Protomartyr
No Passion All Technique
Domino

Protomartyr have re-released their difficult-to-find début album.  This is good news.  No Passion All Technique had become difficult to find after it went out of print almost immediately upon its release on Urinal Cake records back in 2012.  This is one of the problems with being on a subterranean indie label, all of 300 copies of the album were pressed on vinyl, and the band sold cassettes of it at their show.  Thankfully, their current label, the indie rock giant, Domino, has decided to re-release the album, with four bonus tracks, taken from Protomartyr’s first 7″, Dreads 85 84.

Here, the Detroit post-punk outfit remind us of all their promise and brilliance as they burst onto the scene seven years ago.  Greg Ahee’s guitars slash and burn, all tremolo and menace.  Joe Casey’s vocals are mumbled and jumbled, sounding like a modern-day Mark E. Smith (RIP).  And the bottom end of bassist Scott Davidson and Alex Leonard hold it altogether like a modern-day Mission of Burma.  This is some seriously good shit.

Like any brilliant album, No Passion comes with a legend, which tells us that the band headed into the studio for the first time with four hours of time booked and but a single case of beer between them.  The goal was to record a couple of 7″ singles, but the engineer suggested they just keep pounding out the songs.  And so, they ended up with 21 songs in total, including the thirteen standout tracks here, as well as the 7″.  The album is also of a time and a space, one that Casey claims to barely remember (I mean, find me a rocker who will claim to remember anything), and that time and place is Detroit a decade ago, a fragmented and fractured city, shorn apart by race, class, and deindustrialization.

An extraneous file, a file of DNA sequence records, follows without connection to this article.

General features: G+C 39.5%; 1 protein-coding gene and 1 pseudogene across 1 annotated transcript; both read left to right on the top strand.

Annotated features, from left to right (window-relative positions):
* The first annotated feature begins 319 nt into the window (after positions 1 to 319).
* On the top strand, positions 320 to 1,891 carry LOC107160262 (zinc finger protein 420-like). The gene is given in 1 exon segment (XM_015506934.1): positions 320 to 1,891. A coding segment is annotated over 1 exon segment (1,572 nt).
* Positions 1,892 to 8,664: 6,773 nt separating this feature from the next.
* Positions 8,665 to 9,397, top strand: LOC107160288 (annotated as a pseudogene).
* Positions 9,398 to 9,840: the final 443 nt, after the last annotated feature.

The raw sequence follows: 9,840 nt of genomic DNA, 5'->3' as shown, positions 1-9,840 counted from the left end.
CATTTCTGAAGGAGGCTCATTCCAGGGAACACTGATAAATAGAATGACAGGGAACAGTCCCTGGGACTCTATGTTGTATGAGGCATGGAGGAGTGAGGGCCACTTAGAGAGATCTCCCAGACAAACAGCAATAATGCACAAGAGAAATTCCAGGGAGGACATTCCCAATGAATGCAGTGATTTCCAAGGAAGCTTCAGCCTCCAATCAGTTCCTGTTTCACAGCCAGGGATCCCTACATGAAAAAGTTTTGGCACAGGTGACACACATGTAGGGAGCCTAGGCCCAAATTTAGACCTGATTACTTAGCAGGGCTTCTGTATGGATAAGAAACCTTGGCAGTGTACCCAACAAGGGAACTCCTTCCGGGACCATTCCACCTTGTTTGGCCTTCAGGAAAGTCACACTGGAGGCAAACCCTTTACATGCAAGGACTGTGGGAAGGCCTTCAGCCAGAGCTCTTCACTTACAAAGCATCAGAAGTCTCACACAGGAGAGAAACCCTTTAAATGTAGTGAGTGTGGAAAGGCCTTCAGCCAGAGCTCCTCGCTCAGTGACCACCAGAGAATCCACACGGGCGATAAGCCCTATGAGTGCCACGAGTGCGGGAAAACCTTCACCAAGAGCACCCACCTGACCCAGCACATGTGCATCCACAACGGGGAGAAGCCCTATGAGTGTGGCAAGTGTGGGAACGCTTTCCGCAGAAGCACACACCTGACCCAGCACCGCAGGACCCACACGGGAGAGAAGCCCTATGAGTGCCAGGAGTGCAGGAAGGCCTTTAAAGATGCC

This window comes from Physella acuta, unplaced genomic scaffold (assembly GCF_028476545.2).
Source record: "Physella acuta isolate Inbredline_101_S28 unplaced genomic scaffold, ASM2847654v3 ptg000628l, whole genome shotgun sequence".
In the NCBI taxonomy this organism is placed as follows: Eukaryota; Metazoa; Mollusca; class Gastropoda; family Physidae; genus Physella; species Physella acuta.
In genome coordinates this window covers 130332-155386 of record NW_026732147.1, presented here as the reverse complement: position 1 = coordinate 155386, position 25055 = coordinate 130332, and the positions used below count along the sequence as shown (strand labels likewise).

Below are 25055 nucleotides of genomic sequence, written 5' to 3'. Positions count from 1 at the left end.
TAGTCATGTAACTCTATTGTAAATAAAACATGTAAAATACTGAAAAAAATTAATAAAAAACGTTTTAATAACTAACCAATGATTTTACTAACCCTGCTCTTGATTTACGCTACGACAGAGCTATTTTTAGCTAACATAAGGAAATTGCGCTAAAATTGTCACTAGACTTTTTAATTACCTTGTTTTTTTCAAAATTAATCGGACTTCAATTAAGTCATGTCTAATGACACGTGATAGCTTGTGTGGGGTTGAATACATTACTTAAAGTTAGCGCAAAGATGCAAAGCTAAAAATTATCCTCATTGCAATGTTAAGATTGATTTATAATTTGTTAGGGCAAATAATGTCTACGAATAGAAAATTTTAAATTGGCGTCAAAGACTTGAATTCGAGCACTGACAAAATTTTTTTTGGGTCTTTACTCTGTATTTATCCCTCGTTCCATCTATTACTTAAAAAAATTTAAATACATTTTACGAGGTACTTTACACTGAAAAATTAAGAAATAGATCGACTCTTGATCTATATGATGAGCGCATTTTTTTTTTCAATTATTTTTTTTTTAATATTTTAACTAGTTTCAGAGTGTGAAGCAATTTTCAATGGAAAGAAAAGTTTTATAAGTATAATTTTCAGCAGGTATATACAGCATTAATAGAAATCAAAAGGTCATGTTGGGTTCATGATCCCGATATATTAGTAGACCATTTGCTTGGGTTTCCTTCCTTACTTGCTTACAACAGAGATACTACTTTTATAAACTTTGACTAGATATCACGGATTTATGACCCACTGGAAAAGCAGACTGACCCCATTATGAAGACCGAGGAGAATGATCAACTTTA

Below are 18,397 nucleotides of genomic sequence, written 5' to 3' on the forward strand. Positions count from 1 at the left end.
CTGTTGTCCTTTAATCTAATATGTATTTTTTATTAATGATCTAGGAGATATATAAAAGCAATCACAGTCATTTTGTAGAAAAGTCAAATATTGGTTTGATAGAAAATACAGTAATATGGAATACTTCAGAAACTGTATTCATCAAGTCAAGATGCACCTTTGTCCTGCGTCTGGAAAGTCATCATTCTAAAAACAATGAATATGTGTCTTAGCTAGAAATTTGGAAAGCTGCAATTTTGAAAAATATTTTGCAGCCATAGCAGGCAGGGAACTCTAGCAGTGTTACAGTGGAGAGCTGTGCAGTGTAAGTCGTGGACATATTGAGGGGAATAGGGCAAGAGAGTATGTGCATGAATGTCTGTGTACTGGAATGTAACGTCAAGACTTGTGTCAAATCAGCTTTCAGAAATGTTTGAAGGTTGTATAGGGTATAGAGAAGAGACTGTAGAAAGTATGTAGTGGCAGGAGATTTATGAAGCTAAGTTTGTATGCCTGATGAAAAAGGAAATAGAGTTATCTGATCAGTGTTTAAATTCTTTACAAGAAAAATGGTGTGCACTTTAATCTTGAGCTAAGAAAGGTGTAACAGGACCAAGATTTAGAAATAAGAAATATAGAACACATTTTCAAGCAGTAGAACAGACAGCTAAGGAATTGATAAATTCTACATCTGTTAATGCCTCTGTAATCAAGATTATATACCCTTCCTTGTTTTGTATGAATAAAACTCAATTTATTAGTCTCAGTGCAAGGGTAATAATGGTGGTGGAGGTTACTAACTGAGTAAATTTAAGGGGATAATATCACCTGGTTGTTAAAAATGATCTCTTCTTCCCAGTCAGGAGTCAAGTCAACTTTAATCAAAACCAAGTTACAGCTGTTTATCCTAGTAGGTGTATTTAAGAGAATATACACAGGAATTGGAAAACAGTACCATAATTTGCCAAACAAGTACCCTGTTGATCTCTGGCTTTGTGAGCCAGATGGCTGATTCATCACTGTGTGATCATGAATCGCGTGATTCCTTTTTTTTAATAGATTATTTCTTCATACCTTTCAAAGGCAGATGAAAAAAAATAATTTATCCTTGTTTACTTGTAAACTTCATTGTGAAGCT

In the years since No Passion, Protomartyr, whilst they have had their highlights, have largely failed to live up to the promise of this brilliant album, and it’s not hard to see why.  Sometimes bands début with near-perfect albums and it’s nigh on impossible to live up to that.  Think of The Stone Roses’ eponymous début, or Arcade Fire’s transcendent first album, Funeral.  No Passion quite possibly belongs in this category.

Across the thirteen tracks, there is nary a clunker, and it’s hard to imagine the album without any of them.  I am particularly partial to the three song set early on, as we move from tracks three to five, through ‘Hot Wheel City,’ where Casey’s vocal is buried in the reverb and guitars; to ‘3 Swallows,’ where Casey’s vocals stagger around, fighting with Ahee’s guitars for primacy, as he complains about getting old; and then into ‘Free Supper,’ which starts off with a post-punk fury, pogoing beat and Casey’s voice floating along over the mix.  And the bonus tracks, which are four of the greatest post-punk tracks I’ve ever heard.

I once heard fragments of No Passion, a long time ago.  But I’ve never heard Dreads 85 84.  Thank god for Protomartyr and Domino for making them available again.